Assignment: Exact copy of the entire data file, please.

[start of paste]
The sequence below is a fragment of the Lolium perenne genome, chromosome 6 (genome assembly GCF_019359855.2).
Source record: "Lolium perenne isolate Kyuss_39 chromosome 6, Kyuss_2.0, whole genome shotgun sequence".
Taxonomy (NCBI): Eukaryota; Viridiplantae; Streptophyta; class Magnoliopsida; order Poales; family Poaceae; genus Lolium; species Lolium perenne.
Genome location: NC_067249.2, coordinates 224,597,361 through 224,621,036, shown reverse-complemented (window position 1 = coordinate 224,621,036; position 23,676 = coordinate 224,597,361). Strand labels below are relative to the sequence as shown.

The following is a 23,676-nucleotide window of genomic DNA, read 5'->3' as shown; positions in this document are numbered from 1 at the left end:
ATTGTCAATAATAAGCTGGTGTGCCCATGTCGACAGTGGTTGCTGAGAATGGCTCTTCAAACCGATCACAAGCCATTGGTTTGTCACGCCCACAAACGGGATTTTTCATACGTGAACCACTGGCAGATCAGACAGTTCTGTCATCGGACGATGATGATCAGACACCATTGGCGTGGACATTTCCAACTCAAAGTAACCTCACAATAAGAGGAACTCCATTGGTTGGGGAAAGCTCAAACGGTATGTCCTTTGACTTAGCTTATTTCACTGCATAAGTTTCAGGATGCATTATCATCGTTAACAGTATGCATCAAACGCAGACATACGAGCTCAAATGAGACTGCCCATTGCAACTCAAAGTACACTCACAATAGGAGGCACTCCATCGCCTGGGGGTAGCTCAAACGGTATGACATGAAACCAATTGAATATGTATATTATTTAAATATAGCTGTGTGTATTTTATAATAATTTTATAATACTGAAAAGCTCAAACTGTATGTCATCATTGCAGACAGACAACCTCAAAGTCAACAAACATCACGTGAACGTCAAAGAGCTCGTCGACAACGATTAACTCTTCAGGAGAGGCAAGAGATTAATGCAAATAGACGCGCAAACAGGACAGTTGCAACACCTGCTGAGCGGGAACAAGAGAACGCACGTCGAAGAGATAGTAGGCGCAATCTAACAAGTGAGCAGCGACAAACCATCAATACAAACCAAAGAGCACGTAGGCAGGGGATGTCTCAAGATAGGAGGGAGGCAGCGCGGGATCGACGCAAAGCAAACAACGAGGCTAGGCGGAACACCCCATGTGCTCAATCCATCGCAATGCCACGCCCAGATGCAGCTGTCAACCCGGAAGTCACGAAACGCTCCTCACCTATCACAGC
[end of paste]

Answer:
The sequence below is a fragment of the Lolium perenne genome, chromosome 6 (genome assembly GCF_019359855.2).
Source record: "Lolium perenne isolate Kyuss_39 chromosome 6, Kyuss_2.0, whole genome shotgun sequence".
Taxonomy (NCBI): Eukaryota; Viridiplantae; Streptophyta; class Magnoliopsida; order Poales; family Poaceae; genus Lolium; species Lolium perenne.
Genome location: NC_067249.2, coordinates 224,597,361 through 224,621,036, shown reverse-complemented (window position 1 = coordinate 224,621,036; position 23,676 = coordinate 224,597,361). Strand labels below are relative to the sequence as shown.

The following is a 23,676-nucleotide window of genomic DNA, read 5'->3' as shown; positions in this document are numbered from 1 at the left end:
ATTGTCAATAATAAGCTGGTGTGCCCATGTCGACAGTGGTTGCTGAGAATGGCTCTTCAAACCGATCACAAGCCATTGGTTTGTCACGCCCACAAACGGGATTTTTCATACGTGAACCACTGGCAGATCAGACAGTTCTGTCATCGGACGATGATGATCAGACACCATTGGCGTGGACATTTCCAACTCAAAGTAACCTCACAATAAGAGGAACTCCATTGGTTGGGGAAAGCTCAAACGGTATGTCCTTTGACTTAGCTTATTTCACTGCATAAGTTTCAGGATGCATTATCATCGTTAACAGTATGCATCAAACGCAGACATACGAGCTCAAATGAGACTGCCCATTGCAACTCAAAGTACACTCACAATAGGAGGCACTCCATCGCCTGGGGGTAGCTCAAACGGTATGACATGAAACCAATTGAATATGTATATTATTTAAATATAGCTGTGTGTATTTTATAATAATTTTATAATACTGAAAAGCTCAAACTGTATGTCATCATTGCAGACAGACAACCTCAAAGTCAACAAACATCACGTGAACGTCAAAGAGCTCGTCGACAACGATTAACTCTTCAGGAGAGGCAAGAGATTAATGCAAATAGACGCGCAAACAGGACAGTTGCAACACCTGCTGAGCGGGAACAAGAGAACGCACGTCGAAGAGATAGTAGGCGCAATCTAACAAGTGAGCAGCGACAAACCATCAATACAAACCAAAGAGCACGTAGGCAGGGGATGTCTCAAGATAGGAGGGAGGCAGCGCGGGATCGACGCAAAGCAAACAACGAGGCTAGGCGGAACACCCCATGTGCTCAATCCATCGCAATGCCACGCCCAGATGCAGCTGTCAACCCGGAAGTCACGAAACGCTCCTCACCTATCACAGC